The Basics

This page is designed to provide an overview of ‘The Basics’ of the primary prevention of violence against women (PVAW) for new PVT Implementation Committee members.

The Prevalence of Violence Against Women

Violence against women is now widely recognised as a global problem. It is one of the least visible but most common forms of violence, and one of the most insidious violations of human rights. It has serious impacts on the health and well-being of those affected, and exacts significant economic costs on communities and nations.

  •  In 2002, the World Health Organization (WHO) recognised intimate partner violence  as a leading public health concern for countries around the world (WHO 2002).
  • In Victoria, male intimate partner violence is the leading contributor to death, disability and illness for women aged 15 to 44 years (VicHealth 2004).

Primary Prevention

Violence against women is prevalent and serious; it is also preventable. A number of factors are known to contribute to violence against women and/or vulnerability to such violence. Seminal research from VicHealth demonstrates that the key determinants of violence against women are:

      •  the unequal distribution of power and resources between men and women;
      • an adherence to rigidly defined gender roles;
      • broader cultures of violence (VicHealth 2007).

Moreover, there is growing international consensus that the causes of violence against women can be modified, or eliminated altogether. This means there is considerable scope for communities and governments to prevent violence against women before it occurs.

Themes for Action

Just as the determinants of violence against women are now well established, expert research demonstrates that preventing violence against requires action across three key ‘Themes for Action’:

      • promoting equal and respectful relationships between men and women;
      • fostering non-violent social norms and reducing the effects of prior exposure to violence (especially on children);
      •  improving access to resources and systems of support (VicHealth 2007).

Each of the actions in Preventing Violence Together is based on one of these key areas.

Prevention Strategies

Initiatives to prevent violence against women must consider the need for:

  • universal strategies (that is, strategies for the whole community)
  • selected or targeted strategies to reach those who can be missed through universal efforts (such as CALD or Aboriginal communities) or to build the capacity of specific groups to take action (such as young people, men, women or carers of women with disabilities). (VicHealth 2007).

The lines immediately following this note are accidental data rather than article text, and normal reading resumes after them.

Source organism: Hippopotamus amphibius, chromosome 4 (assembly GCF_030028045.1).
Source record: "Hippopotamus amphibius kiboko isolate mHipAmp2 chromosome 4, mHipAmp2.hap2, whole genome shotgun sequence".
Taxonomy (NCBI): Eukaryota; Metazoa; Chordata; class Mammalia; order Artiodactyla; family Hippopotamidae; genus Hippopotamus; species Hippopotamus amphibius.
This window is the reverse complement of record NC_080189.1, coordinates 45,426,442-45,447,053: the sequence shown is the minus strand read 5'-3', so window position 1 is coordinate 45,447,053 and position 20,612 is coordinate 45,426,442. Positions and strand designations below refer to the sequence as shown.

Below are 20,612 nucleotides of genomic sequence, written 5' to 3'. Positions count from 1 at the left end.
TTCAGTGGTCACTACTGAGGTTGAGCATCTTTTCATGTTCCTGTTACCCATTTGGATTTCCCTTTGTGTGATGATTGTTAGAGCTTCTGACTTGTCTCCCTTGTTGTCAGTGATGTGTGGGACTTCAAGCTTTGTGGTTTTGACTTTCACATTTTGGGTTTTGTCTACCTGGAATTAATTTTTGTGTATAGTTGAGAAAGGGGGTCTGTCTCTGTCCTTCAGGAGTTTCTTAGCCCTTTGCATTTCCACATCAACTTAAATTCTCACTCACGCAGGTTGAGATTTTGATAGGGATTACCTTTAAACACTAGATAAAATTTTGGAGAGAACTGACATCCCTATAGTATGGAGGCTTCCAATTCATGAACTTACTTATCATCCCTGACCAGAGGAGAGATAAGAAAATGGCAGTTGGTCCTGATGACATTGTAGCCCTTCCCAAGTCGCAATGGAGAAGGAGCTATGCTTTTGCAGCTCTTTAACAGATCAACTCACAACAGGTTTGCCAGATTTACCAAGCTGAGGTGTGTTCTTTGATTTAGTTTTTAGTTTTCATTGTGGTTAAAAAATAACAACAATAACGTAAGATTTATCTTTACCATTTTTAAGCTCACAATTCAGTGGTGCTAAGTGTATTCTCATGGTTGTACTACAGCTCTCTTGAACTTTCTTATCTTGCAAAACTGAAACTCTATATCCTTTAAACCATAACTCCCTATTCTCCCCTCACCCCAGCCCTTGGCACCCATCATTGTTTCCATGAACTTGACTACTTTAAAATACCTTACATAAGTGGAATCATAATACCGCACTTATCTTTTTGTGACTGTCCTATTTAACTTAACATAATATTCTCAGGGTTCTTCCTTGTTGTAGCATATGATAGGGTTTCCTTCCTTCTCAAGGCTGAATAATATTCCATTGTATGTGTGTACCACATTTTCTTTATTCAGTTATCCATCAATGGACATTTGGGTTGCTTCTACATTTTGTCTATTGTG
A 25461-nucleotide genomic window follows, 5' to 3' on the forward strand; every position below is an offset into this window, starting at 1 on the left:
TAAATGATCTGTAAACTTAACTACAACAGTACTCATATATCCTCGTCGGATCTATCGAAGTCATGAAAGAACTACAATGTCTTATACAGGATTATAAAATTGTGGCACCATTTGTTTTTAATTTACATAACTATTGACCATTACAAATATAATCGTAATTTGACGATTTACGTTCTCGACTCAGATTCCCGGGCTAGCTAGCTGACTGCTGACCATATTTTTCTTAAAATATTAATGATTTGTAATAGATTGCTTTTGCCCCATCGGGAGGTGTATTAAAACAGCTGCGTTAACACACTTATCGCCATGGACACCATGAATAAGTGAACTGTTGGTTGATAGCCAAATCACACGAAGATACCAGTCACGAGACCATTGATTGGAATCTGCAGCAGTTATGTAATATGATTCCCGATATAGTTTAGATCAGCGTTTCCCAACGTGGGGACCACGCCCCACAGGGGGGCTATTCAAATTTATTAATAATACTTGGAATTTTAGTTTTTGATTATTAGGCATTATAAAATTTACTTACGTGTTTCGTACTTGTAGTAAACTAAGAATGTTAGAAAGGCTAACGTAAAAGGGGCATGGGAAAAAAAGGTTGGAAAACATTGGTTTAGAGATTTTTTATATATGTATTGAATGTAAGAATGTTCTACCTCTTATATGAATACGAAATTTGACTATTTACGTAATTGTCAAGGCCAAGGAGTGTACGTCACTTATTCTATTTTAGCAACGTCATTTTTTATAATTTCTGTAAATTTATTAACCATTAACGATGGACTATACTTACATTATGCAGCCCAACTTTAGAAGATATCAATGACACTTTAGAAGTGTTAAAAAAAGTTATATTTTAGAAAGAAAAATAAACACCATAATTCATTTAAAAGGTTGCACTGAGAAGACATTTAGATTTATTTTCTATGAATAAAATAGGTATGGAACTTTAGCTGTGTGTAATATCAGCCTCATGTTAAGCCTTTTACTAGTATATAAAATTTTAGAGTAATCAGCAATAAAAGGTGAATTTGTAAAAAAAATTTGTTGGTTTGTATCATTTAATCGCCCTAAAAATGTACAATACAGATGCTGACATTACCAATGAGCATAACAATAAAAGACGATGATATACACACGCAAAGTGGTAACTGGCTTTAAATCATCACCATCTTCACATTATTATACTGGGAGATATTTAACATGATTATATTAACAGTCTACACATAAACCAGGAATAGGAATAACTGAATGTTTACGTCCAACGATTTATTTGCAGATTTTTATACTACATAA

Ecological Model

The ecological model is derived from public health conceptual approaches to understanding violence against women.

The ecological model recognises that factors influencing violent behaviour or vulnerability to violence lie at multiple and interacting levels of influence – individual/relationship, community and organisational, and societal.

A Coordinated and Integrated Ecological Approach

To effectively address the key determinants and contributing factors of violence against women across all levels of causality, initiatives must also have:

  • mutually reinforcing strategies that address factors across the levels of the ecological model ( societal, community/organisational and individual/relationship);
  • effective coordination of strategies across governments and communities;
  • effective partnerships across sectors;
  • integration of strategies with relevant policies and programs that already exist;
  •  inclusive community engagement processes during planning;
  • sound implementation and evaluation (VicHealth 2007).

Settings for Action

Efforts to prevent violence against women are often located in everyday ‘settings’. The key settings as identified by VicHealth include:

  • education and training;
  • local government;
  • health and community services;
  • sports and recreation;
  • workplaces;
  • cultural institutions and networks;
  • faith communities;
  • other institutions (e.g. military);
  • arts, media and popular culture;
  • cyberspace and new technologies (VicHealth 2007; OWP 2009).

The primary settings for Preventing Violence Together are local government and health and community services. We also have reach into a range of other settings, inclu

Refer to Prevention of Violence Against Women Framework: A conceptual model.

On the importance of secondary and tertiary interventions

It is important to note that primary prevention strategies cannot replace secondary or tertiary interventions that provide services and support for women and children affected by violence (refer to Definitions).  The ongoing development of appropriate legal, policing and support systems must remain a priority.

All of the above information, unless otherwise cited, is sourced from the Victorian Health Foundation,
Preventing violence against women in Australia Research Summary: Addressing the social and economic determinants of mental and physical health 2011
 

Supplementary Orientation Materials

If you would like more information introducing you to the primary prevention of violence against women, an online training unit has been developed by VETO Violence USA that provides an induction to the Principles of Prevention for Intimate Partner Violence. This includes:

  • Understanding violence;
  • Social ecological model;
  • Public health approach.

Alternatively you may visit the Key Documents page to guide your orientation to the primary prevention of violence against women.

Let’s get started!

Now we are ready to work together to create ‘communities, cultures and organisations in the western region that are non-violent, non-discriminatory, gender equitable and promote respectful relationships’ (PVT Action Plan, Vision, 2010).

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